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    The Early Birds

    Excerpted from
    The Early Birds
    By Jenny Minton

    I HAVE ALL BUT CONVINCED DAN we are having girls. I have communed with my soul in dreams and awakened knowing there are girls inside me. The additional weight I'm carrying feels just like me. My in-laws have five granddaughters and no grandsons; a tendency to bear girls clearly runs in the family. At our twenty-week ultrasound, Dan hints at the gender question by asking the technician whether the babies are different sexes. She answers that they are in fact the same. I say, "See, they're girls. I knew it." As the technician finds each body part on her list, she says, "Looks good," and I exhale. Finally I say, "Okay, tell us the sex."

    "Both boys. Definitely boys. And from the look of it they're well-endowed." I laugh, but Dan's in shock.

    We head down York Avenue toward our offices and we don't say a word. We are rearranging everything in our heads. Just the day before, on a Labor Day visit to the Jersey shore, two of my nieces called for me to join them on their rented surrey run by foot pedals. As their father, Bruce, drove us around the streets of Cape May, his two girls, ages five and three, and I sang "The Surrey with the Fringe on Top."

    "This is a pretty great surrey," I said at some point, resting my feet on the dashboard.

    "It's okay," the older one answered. "But it's not like the surrey in Oklahoma! This surrey doesn't have any fringe on top and its wheels aren't yellow."

    "And there aren't any isinglass curtains you can roll right down," the three-year-old added. I thought, This is what it would be like having girls.

    On the walk to my office, the specifics of our future family begin to take shape in my mind. Our nuclear unit will consist of me and the guys. Dan will pass down the Quigley name to our sons, who will each grow up having a brother.

    If you say anything to Dan about his older brother Matt, just some harmless comment like "Isn't it funny that he's a Democrat and you're such a close-minded conservative?" or "I wonder why Matt's so generous with money while you're such a tightwad," he'll jump on you. He'll say, "Leave Matt alone, he's my brother." Lately Dan's been complaining about having once been an interesting person, about needing an adventure to avoid becoming a boring, middle-aged man. He brainstorms about trips he might take before the babies are born-dogsledding expeditions in Antarctica, rafting tours down the Amazon-and after each idea he proclaims, "I bet Matt would love to go with me. I should call Matt."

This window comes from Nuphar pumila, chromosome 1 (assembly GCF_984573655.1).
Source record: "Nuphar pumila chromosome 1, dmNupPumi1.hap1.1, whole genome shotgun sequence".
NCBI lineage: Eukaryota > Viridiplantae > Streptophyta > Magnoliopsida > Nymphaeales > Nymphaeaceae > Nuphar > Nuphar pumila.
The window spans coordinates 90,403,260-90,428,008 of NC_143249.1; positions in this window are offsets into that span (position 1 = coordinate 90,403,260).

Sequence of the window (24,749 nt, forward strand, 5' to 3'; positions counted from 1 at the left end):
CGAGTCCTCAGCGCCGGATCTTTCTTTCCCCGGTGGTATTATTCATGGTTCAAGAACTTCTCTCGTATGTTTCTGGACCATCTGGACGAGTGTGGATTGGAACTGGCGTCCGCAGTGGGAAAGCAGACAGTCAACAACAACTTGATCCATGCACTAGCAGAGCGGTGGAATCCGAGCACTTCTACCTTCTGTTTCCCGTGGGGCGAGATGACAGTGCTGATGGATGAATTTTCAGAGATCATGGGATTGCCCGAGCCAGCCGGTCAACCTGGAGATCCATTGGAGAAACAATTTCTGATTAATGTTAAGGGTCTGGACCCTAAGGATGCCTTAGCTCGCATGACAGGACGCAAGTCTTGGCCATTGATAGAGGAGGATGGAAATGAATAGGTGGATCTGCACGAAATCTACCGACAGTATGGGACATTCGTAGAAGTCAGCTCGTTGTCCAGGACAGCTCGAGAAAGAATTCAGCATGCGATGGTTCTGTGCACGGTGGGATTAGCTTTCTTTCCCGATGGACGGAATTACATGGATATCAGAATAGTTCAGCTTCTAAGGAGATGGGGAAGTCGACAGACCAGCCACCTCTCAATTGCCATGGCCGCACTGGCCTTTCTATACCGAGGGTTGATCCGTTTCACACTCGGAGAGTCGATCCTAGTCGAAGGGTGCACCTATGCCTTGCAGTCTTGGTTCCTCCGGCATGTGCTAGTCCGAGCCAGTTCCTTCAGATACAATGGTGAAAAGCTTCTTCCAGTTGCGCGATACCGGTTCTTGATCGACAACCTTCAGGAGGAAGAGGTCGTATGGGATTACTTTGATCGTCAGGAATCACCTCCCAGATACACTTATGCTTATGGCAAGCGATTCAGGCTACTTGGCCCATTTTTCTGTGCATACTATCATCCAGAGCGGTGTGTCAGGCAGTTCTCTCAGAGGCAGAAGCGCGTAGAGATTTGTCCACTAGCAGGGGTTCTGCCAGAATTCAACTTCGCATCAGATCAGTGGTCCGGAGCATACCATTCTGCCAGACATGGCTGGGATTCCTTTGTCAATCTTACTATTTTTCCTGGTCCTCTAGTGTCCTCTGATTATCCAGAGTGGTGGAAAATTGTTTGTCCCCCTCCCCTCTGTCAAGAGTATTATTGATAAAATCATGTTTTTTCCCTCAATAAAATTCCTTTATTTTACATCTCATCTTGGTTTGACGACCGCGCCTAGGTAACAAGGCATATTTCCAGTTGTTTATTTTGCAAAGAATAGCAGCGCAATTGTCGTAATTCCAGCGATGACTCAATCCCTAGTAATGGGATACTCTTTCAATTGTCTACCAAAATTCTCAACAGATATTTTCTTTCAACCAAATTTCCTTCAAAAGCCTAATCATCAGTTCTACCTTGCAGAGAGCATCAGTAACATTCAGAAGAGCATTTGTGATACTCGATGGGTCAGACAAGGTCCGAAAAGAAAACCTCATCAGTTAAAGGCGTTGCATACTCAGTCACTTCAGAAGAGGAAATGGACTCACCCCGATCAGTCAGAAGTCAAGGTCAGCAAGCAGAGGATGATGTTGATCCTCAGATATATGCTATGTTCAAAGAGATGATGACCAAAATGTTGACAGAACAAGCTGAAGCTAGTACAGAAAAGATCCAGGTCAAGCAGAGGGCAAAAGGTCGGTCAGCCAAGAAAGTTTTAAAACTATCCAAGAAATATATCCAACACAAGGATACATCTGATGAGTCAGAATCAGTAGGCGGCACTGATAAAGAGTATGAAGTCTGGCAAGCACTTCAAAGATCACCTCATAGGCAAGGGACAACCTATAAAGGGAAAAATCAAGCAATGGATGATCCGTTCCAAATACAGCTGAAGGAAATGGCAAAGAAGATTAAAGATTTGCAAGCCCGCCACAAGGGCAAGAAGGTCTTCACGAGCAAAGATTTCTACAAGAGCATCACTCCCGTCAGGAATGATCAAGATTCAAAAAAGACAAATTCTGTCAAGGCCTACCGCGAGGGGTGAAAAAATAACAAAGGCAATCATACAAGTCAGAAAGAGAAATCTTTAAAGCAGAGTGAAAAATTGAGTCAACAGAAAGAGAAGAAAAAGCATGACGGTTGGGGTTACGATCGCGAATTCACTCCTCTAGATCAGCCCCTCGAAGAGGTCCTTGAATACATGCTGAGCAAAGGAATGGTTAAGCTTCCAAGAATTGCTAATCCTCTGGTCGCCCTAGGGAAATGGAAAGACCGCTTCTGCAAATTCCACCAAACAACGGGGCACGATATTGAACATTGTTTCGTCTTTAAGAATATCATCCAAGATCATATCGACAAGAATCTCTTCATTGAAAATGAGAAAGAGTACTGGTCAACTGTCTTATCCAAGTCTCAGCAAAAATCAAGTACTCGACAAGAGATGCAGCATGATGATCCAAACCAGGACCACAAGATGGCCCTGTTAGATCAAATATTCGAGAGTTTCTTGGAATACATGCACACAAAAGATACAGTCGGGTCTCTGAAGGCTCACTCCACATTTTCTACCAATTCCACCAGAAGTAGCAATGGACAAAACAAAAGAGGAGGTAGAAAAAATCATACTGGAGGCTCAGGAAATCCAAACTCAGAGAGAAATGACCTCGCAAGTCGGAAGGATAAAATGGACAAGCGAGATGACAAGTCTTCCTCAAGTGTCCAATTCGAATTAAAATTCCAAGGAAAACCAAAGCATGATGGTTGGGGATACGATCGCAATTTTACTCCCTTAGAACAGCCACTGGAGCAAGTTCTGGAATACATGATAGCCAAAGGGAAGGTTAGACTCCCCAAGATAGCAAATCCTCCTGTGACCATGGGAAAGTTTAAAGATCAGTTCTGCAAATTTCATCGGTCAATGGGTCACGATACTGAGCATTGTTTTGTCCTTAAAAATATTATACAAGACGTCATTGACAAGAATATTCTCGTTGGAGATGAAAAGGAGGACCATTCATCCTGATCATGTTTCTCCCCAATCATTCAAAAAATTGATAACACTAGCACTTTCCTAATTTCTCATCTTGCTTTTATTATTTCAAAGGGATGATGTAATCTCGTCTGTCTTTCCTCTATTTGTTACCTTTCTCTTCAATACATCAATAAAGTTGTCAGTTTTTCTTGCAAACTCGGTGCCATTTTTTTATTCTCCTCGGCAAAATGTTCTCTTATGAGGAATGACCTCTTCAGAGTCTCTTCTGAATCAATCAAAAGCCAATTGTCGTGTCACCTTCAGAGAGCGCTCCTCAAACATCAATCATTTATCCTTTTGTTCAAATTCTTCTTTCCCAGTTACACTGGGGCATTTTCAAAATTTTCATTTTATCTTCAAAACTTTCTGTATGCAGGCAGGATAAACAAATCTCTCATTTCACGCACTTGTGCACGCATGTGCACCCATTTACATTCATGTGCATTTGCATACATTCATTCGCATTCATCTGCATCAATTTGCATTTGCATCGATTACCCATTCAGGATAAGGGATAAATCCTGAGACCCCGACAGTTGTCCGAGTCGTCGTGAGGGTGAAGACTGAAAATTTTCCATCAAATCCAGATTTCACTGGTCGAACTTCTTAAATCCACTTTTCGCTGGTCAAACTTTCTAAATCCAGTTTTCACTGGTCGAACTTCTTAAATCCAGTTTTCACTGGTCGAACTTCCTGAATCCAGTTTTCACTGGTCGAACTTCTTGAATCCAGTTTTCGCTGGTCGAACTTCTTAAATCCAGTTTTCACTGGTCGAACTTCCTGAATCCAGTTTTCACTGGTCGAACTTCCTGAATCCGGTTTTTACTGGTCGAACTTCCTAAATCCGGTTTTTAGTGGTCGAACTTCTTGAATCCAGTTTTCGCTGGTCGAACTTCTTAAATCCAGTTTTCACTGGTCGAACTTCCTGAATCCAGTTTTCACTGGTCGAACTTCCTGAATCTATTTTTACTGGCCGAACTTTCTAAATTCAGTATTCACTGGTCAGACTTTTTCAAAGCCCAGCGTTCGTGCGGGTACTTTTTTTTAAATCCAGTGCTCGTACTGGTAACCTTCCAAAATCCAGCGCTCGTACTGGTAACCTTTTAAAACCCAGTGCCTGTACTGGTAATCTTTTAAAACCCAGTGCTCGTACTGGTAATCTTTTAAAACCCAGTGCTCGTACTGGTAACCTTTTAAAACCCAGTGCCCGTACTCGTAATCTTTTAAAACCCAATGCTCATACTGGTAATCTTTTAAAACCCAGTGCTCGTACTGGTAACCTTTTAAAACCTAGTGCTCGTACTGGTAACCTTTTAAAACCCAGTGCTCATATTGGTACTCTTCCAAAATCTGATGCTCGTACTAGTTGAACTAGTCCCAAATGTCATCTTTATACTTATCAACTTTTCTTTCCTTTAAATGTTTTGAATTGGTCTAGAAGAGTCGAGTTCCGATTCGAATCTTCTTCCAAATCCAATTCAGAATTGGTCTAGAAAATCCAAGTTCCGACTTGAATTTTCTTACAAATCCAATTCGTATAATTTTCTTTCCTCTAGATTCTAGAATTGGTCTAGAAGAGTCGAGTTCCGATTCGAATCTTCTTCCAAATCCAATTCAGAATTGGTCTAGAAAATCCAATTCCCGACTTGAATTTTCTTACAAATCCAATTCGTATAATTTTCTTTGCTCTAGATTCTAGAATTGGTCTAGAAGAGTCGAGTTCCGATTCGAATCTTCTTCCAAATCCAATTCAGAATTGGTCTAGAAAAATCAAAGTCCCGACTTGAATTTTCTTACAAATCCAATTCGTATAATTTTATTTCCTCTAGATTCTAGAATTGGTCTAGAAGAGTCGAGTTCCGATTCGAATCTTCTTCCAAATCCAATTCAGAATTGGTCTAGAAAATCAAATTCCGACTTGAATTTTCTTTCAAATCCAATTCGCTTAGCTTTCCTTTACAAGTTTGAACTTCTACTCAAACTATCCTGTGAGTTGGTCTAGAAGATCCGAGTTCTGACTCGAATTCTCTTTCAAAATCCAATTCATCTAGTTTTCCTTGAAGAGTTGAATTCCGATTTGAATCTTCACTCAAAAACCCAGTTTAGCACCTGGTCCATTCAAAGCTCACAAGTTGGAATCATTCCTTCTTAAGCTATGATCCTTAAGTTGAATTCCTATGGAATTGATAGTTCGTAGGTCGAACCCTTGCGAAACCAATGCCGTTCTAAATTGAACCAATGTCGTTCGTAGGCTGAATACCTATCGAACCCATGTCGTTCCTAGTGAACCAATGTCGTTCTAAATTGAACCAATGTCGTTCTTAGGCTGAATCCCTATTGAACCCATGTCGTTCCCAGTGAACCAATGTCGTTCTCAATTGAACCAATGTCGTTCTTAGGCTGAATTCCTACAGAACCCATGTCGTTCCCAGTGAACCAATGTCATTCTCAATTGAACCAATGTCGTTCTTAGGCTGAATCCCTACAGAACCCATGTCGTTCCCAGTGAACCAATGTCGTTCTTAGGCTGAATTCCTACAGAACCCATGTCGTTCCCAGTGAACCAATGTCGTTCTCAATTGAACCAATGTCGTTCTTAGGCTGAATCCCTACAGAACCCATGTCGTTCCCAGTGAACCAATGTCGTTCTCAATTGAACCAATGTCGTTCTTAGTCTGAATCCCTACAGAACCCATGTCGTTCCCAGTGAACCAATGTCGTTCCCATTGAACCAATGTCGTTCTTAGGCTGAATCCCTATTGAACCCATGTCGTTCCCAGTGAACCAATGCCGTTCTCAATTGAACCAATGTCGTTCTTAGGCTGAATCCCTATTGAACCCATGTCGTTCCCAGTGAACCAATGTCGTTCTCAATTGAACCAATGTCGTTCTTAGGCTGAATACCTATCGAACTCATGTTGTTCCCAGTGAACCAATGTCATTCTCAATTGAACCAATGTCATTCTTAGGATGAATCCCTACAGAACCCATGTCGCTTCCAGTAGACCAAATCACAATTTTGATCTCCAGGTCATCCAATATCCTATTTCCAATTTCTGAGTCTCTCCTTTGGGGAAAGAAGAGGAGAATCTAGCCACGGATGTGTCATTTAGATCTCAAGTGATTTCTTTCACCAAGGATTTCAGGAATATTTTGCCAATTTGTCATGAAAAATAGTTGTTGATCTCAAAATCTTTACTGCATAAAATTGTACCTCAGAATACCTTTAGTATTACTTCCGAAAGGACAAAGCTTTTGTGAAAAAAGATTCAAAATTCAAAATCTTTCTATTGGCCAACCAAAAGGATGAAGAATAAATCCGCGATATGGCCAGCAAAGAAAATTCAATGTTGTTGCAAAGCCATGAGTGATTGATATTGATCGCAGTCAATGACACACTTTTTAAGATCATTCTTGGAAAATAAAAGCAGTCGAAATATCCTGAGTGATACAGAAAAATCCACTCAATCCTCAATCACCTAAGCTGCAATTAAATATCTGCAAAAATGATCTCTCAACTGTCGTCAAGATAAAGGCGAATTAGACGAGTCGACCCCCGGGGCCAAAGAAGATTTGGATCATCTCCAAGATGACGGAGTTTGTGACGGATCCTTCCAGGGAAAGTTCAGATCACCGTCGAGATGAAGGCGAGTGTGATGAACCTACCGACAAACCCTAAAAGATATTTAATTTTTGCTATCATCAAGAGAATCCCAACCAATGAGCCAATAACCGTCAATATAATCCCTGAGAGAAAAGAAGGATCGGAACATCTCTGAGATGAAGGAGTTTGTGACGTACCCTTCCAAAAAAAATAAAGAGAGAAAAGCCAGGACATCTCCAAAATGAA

Football season is just starting and we've already spent a few weekends watching games from the couch. When the Giants played Tampa Bay, Tiki Barber went to the line to face off with his twin brother Ronde. You could only imagine how many times as kids they practiced together in the park. A boy tosses a football; it lands with a thump in his brother's arms, and back it comes. They might talk about anything then, with the ball going back and forth.

    The tube-socked boys I knew in grade school whose eyes welled up in frustration after losing on the basketball court, the untucked, baseball-capped teens at Groton whose teasing cautiously hinted at affection, my male colleagues who have been arriving at the office lately wearing navy button-downs and Kenneth Cole black loafers in their first attempts to dress fashionably, all suddenly evoke in me such tenderness I wonder how I could have been numb to these feelings before.

    Cannon is planning a baby shower for me, and at the beginning of October I take the subway to Grand Central from our new apartment on East Sixty-sixth Street and catch a train out to her house in Larchmont to register at Buy Buy Baby.

    First we stop at the house of Cannon's friend who has newborn twins, a girl and a boy. The mother has offered to show me some of the gear I'll need. We arrive just as she's getting ready to breast-feed. She pulls out an enormous blue Styrofoam square with a U cut out of it. "You will definitely want a double boppy." She fits the device around her waist like a life preserver, pours herself a glass of water and rests it on the coffee table, then lifts both babies out of their playpen simultaneously and floats them on either side of the boppy. "Come stand behind me on the couch so you can see," she says. She sits down, unhooks both straps of her nursing bra, and attaches each baby to a nipple. She picks up her glass of water. "Voila, I even have my hands free. It's easy and the best thing for them."

    For the first time in several months I am nauseated.

    At Buy Buy Baby I register for a million essentials from a list my friend Holly forwarded to me. While Cannon is looking at crib sheet patterns, I find a spot on the floor beside the information booth and sit down.

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